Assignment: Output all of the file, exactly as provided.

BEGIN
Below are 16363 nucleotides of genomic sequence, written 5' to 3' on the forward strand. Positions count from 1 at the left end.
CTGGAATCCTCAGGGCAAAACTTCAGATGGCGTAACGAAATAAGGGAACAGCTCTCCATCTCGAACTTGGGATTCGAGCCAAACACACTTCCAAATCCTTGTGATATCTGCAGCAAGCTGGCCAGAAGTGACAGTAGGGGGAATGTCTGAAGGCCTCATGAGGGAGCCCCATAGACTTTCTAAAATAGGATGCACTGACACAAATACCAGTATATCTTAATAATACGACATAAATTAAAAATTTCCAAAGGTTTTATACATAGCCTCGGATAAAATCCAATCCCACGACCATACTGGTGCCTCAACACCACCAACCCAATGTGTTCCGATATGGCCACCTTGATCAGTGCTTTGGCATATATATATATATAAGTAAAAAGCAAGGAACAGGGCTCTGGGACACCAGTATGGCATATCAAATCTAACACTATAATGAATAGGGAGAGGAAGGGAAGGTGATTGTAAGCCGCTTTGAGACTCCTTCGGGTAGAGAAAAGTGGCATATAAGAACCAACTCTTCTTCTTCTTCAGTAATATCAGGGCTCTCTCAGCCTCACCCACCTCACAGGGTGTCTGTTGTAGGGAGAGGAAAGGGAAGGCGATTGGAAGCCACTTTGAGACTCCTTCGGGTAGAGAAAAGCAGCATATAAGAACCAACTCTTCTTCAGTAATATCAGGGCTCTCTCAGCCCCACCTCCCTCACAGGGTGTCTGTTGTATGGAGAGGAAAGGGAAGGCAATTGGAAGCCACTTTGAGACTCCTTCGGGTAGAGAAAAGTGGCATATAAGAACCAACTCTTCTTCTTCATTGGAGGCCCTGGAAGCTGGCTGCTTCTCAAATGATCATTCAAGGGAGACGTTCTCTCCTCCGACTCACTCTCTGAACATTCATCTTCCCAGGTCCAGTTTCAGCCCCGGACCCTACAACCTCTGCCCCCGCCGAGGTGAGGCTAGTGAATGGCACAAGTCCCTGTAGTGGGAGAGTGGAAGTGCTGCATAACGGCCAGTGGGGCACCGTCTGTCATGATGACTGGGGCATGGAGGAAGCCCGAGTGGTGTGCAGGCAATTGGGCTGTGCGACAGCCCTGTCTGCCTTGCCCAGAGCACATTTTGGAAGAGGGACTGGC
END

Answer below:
Below are 16363 nucleotides of genomic sequence, written 5' to 3' on the forward strand. Positions count from 1 at the left end.
CTGGAATCCTCAGGGCAAAACTTCAGATGGCGTAACGAAATAAGGGAACAGCTCTCCATCTCGAACTTGGGATTCGAGCCAAACACACTTCCAAATCCTTGTGATATCTGCAGCAAGCTGGCCAGAAGTGACAGTAGGGGGAATGTCTGAAGGCCTCATGAGGGAGCCCCATAGACTTTCTAAAATAGGATGCACTGACACAAATACCAGTATATCTTAATAATACGACATAAATTAAAAATTTCCAAAGGTTTTATACATAGCCTCGGATAAAATCCAATCCCACGACCATACTGGTGCCTCAACACCACCAACCCAATGTGTTCCGATATGGCCACCTTGATCAGTGCTTTGGCATATATATATATATAAGTAAAAAGCAAGGAACAGGGCTCTGGGACACCAGTATGGCATATCAAATCTAACACTATAATGAATAGGGAGAGGAAGGGAAGGTGATTGTAAGCCGCTTTGAGACTCCTTCGGGTAGAGAAAAGTGGCATATAAGAACCAACTCTTCTTCTTCTTCAGTAATATCAGGGCTCTCTCAGCCTCACCCACCTCACAGGGTGTCTGTTGTAGGGAGAGGAAAGGGAAGGCGATTGGAAGCCACTTTGAGACTCCTTCGGGTAGAGAAAAGCAGCATATAAGAACCAACTCTTCTTCAGTAATATCAGGGCTCTCTCAGCCCCACCTCCCTCACAGGGTGTCTGTTGTATGGAGAGGAAAGGGAAGGCAATTGGAAGCCACTTTGAGACTCCTTCGGGTAGAGAAAAGTGGCATATAAGAACCAACTCTTCTTCTTCATTGGAGGCCCTGGAAGCTGGCTGCTTCTCAAATGATCATTCAAGGGAGACGTTCTCTCCTCCGACTCACTCTCTGAACATTCATCTTCCCAGGTCCAGTTTCAGCCCCGGACCCTACAACCTCTGCCCCCGCCGAGGTGAGGCTAGTGAATGGCACAAGTCCCTGTAGTGGGAGAGTGGAAGTGCTGCATAACGGCCAGTGGGGCACCGTCTGTCATGATGACTGGGGCATGGAGGAAGCCCGAGTGGTGTGCAGGCAATTGGGCTGTGCGACAGCCCTGTCTGCCTTGCCCAGAGCACATTTTGGAAGAGGGACTGGC